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Discussion Guide

When Two Feathers Fell from the Sky

By Margaret Verble

Two Feathers, a death-defying young Cherokee horse-diver on loan to Glendale Park Zoo from a Wild West show, is determined to find her own way in the world. Two’s closest friend at Glendale is Hank Crawford, who loves horses almost as much as she does. He is part of a high-achieving, land-owning Black family. Neither Two nor Hank fit easily into the highly segregated society of 1920s Nashville.

When disaster strikes during one of Two’s shows, strange things start to happen at the park. Vestiges of the ancient past begin to surface, apparitions appear, and then the hippo falls mysteriously ill. At the same time, Two dodges her unsettling, lurking admirer and bonds with Clive, Glendale’s zookeeper and a World War I veteran, who is haunted—literally—by horrific memories of war. To get to the bottom of it, an eclectic cast of park performers, employees, and even the wealthy stakeholders must come together, making When Two Feathers Fell from the Sky an unforgettable and irresistible tale of exotic animals, lingering spirits, and unexpected friendship.

This discussion guide and recommended reading was shared and sponsored in partnership with Mariner books.

Discussion Questions

Use these discussion questions to guide your next book club meeting.

Why do you think the author made the decision to begin the story of Two Feathers and the Glendale Park and Zoo with “When It Was”? What does this introduction reveal about the story’s setting and historical context? What major themes and motifs of the novel does this preface introduce? How do you think your view of the book would have been different if the author had not included it?
How is Two treated in comparison to the other women at Glendale? Why didn’t Helen Hampton “feel like she could get as familiar with Two as she could with the other residents” (10)? How does Two cope with this? After she is injured, why doesn’t Two want her parents to have to travel on the train to get to her? Although Two acknowledges that she is treated differently because of her race, does she ever challenge this? Why or why not?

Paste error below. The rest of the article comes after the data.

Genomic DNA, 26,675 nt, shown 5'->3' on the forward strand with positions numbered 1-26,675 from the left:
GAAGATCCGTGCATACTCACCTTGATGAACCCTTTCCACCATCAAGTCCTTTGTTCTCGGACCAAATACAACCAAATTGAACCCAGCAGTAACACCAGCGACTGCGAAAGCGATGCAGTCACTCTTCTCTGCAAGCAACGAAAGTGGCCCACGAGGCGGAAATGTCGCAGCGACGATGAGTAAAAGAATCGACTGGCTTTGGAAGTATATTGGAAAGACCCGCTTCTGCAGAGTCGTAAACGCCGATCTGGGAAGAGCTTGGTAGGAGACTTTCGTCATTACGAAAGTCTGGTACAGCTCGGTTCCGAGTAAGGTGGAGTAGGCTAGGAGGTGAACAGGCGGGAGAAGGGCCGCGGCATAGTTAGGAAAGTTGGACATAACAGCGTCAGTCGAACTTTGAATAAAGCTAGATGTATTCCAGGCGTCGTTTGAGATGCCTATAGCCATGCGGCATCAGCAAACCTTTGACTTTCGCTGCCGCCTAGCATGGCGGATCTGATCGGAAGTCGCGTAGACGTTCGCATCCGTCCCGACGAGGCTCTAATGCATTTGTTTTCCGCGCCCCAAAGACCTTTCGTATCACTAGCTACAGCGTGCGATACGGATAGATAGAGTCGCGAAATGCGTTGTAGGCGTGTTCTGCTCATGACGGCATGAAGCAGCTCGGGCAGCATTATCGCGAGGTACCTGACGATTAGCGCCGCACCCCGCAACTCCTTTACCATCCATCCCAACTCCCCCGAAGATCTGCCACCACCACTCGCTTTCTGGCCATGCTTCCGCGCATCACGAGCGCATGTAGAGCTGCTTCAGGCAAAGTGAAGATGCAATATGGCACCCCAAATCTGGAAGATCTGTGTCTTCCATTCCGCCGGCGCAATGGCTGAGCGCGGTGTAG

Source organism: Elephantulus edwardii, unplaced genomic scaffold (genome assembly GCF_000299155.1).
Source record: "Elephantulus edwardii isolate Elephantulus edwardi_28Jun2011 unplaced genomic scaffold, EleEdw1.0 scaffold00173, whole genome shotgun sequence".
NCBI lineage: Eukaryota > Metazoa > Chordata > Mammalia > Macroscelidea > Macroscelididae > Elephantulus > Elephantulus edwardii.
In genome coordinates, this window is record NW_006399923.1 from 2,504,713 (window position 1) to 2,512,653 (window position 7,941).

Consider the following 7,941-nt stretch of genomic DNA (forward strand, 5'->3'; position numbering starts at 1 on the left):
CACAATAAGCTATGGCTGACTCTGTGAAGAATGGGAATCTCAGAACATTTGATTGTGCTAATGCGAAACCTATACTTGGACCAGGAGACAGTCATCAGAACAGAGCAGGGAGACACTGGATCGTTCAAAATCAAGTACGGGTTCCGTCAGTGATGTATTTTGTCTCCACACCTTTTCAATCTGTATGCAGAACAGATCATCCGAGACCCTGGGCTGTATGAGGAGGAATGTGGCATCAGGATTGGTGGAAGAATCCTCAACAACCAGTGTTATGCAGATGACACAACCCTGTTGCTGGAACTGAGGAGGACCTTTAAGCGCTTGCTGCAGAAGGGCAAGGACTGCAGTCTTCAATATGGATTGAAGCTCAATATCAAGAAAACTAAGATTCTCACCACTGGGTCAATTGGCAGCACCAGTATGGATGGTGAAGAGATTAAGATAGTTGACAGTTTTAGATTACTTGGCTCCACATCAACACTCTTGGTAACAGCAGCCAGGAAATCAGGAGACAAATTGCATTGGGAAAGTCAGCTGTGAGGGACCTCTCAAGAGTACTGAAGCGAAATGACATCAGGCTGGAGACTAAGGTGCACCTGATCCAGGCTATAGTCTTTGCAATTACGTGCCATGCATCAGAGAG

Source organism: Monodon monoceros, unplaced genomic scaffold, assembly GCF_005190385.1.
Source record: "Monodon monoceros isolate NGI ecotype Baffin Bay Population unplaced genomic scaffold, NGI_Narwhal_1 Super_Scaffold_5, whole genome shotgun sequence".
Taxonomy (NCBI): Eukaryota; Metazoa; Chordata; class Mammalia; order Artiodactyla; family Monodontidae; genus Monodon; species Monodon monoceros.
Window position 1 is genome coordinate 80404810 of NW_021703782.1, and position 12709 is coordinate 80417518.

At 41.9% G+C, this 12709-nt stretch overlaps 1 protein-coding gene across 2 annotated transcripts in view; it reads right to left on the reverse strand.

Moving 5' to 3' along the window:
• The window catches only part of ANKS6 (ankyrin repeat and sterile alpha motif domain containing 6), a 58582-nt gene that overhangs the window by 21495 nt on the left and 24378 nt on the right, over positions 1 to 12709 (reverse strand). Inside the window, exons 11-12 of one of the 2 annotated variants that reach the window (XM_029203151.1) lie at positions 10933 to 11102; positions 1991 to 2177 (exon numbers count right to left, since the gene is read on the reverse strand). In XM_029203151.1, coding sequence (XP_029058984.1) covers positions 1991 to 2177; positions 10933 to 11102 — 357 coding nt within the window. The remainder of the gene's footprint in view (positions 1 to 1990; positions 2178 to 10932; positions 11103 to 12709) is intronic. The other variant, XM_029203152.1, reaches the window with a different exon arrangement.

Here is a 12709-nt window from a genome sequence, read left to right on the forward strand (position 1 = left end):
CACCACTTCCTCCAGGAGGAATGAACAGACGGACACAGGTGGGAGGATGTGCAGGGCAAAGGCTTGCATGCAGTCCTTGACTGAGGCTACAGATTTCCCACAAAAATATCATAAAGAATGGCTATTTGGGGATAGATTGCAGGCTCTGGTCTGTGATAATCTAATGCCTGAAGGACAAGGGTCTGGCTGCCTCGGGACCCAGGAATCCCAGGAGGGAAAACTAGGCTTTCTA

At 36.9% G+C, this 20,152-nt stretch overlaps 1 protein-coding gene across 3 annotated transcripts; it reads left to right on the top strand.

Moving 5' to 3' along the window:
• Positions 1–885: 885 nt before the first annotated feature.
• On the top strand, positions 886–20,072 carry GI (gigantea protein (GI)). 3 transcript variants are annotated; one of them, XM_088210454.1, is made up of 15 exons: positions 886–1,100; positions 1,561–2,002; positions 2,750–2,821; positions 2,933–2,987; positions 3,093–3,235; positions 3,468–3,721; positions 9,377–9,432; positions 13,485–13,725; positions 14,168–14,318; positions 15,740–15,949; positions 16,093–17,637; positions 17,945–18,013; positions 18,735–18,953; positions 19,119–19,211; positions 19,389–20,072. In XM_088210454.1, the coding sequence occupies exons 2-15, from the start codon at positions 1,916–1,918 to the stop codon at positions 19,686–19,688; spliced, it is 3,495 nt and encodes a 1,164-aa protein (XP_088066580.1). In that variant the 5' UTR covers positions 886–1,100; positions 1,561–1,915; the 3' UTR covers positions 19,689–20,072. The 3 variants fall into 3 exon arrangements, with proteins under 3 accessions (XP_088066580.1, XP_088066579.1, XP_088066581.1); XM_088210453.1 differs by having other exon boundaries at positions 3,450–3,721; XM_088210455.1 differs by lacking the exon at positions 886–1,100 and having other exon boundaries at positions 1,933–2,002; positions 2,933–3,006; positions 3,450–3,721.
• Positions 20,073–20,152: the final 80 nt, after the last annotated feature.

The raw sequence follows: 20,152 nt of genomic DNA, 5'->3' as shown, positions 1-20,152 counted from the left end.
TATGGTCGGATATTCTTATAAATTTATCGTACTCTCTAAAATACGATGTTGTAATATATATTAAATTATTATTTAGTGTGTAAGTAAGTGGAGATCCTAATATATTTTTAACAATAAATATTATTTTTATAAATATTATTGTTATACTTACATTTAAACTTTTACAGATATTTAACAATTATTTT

Discuss how the book creates a dialogue about racism and segregation in America. Two admits that she has been treated with prejudice both on the road and on the ranch. Where do we also find instances of this during her time at Glendale? How does racism influence the way that Two interacts with other people, such as her friend Hank Crawford? How is Crawford impacted by the segregation of 1920s Nashville? How does his status as a member of a landowning Black family affect this? When Crawford shares the news that his cousin has been beaten, how does Two respond to the news? How does she relate to Crawford’s experiences with racism and segregation, and where do their experiences diverge?

"Verble beautifully weaves period details with the cast’s histories, and enthralls with the supernatural elements, which are made as real for the reader as they are for the characters. This lands perfectly."—Publishers Weekly, STARRED review 


"This utterly memorable, beautifully written story will linger with readers."—Booklist, STARRED review 


"An ambitious novel that’s impressive in its scope and concept: Glendale Park Zoo and the 101 are rife with narrative possibility and give the author a chance to examine a fascinating cross section of race and class."—Kirkus 


"Effectively deploying her diverse cast of characters, Verble—an enrolled citizen of the Cherokee Nation of Oklahoma—captures the complex social interactions of the time. From race relations to social class to working conditions, Verble addresses key issues while spinning her ghost story around the fictionalized employees of a park that actually existed...Readers of general fiction will enjoy."—Library Journal 

“Two Feathers, tough and warmhearted, clear-eyed and funny, captivates from the first striking scene. Margaret Verble has created a remarkable world, rich with vibrant characters and layered histories, long obscured, that emerge to shape their lives in surprising, thought-provoking, and moving ways.” —Kim Edwards, bestselling author of The Memory Keeper’s Daughter and The Lake of Dreams